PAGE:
“Emerging Minds – Illuminating the Path to Mental Wellness at the GuideWell Innovation CoRE” is an ongoing collaborative and innovative exploration of the journey of individuals living with mental health conditions and their access to mental health care. Hosted by GuideWell Innovation, Emerging Minds began with a three-day immersion event that allowed participants to gain a perspective on the obstacles facing persons living with mental illness. GuideWell Innovation is anchored in Lake Nona Medical City and focused on leading broad-scale change to transform the health system into a more integral and useful part of people’s everyday lives through collaborative innovation.
Emerging Minds included leaders in mental health such as former U.S. Rep. Patrick Kennedy, Dr. Steven Chan, best-selling author Pete Earley, and Mental Health America’s Paul Gionfriddo as well as invited peer specialists, clinicians, employers and community members. They collaborated to explore the experience of a person living with a mental health condition through the journey of the mental health care continuum.
Immersion participants were encouraged to contribute, consider, listen and learn in a collaborative environment. The design of the event conscientiously and comprehensively addressed learning styles, personality types and the physical being of participants. We were engaged, educated, inspired, fed and hydrated! Even the design of the GuideWell Innovation CoRE contributed positively to the fluidity and movement of people and ideas.
To immerse in the experience of a mental health condition, each participant was invited to develop a personality experiencing a mental illness. Personalities could represent a client/patient/familiar person, a combination of persons we knew or imagined, relative to our experience and education in the mental health field.
Some participants were adept at assuming the personality; they embodied the role in conversation, during mealtime and during exercises designed for exploration when living with a mental health condition. All participants I spoke with agreed that walking in the shoes of someone else is at least uncomfortable, and at most, profoundly disorienting. It was a very emotional experience. Many reported being exhausted by it, stressed and challenged, and, ultimately, aware of a deeper responsibility to be the voice of their personality, to advocate for them and to speak for their well-being.
Through an interview exercise, we established a deeper understanding of our personality. As interviewer, we assumed our actual personal and professional roles; as interviewee, we assumed our personality. This exercise was meant to help us understand more deeply and to uncover any assumptions we might have, to develop insight and to become aware of themes and misconceptions about mental health and mental health care.
The largest percentage of personalities experienced the significant moments of understanding and insight in the earliest stage. Discussion of early diagnosis and treatment ensued. In an ironic twist, my interview partner and I were two of only three personalities of the more than 160 participants who returned to their lives seemingly unaware of their mental health needs. Additionally relevant was that each of those three personalities was living with social/cultural stigma…of being adopted, of being gay and of having a child with autism. None had yet made the connection between the stress of the social/cultural stigma and their experience of anxiety and depression.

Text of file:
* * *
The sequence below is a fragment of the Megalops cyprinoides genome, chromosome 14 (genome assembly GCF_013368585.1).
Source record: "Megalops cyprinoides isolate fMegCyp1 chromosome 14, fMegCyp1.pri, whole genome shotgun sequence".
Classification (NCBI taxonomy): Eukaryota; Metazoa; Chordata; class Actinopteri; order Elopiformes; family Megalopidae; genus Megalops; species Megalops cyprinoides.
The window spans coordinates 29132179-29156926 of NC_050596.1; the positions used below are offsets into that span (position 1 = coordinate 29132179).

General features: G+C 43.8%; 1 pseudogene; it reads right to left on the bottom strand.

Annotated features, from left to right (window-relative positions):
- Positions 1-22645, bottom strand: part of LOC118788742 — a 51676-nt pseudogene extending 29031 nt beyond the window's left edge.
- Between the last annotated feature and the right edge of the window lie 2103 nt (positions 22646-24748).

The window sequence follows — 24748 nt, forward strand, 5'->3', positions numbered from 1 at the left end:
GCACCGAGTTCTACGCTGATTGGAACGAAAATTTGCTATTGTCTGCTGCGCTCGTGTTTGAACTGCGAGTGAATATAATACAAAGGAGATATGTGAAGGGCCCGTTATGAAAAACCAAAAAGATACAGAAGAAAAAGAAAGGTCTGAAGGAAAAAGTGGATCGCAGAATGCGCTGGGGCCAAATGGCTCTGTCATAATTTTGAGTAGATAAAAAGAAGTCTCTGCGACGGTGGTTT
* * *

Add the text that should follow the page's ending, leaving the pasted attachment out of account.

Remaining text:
Patrick Kennedy spoke of “living in the illness and not recognizing it.” Our three personalities lived in unchanging states of being.
As we came together in team sessions and in gradually larger groups, stigma actually emerged as a theme. Living under stigma with a socially inferior status induced/increased stress, anxiety and depression. It became evident to all that positive change in perception will contribute positively to the mental well-being of persons with mental illness as well as persons in families with a mental illness.
The power of social media and influencers to shape cultural norms and acceptance became a point of focus. One participant who spoke openly of his mental health diagnosis and experience offered the most insightful perspective; but, of course, he wasn’t creating a personality, he was sharing himself. To be sure, nearly every presenter shared personal stories of mental health care for themselves and/or family. Virtually everyone is touched by the state of our mental health care. We have the power to be influencers to help shape acceptance and understanding and to improve quality of life.
I emerged from Emerging Minds hopeful…
A white paper of the three-day immersion is due in October; this paper will synthesize the ideas and themes emerging from the immersion event. The collaboration continues with a six- to nine-month engagement of additional contributors to the field of mental wellness. Emerging Minds provides hope that emerging ideas are on the move to address a more comprehensive approach to mental well-being and to do so through the filter of a more positive approach.
Mental illness becomes mental wellness becomes mental well-being.
I could go on…brain-filling and mind-blowing!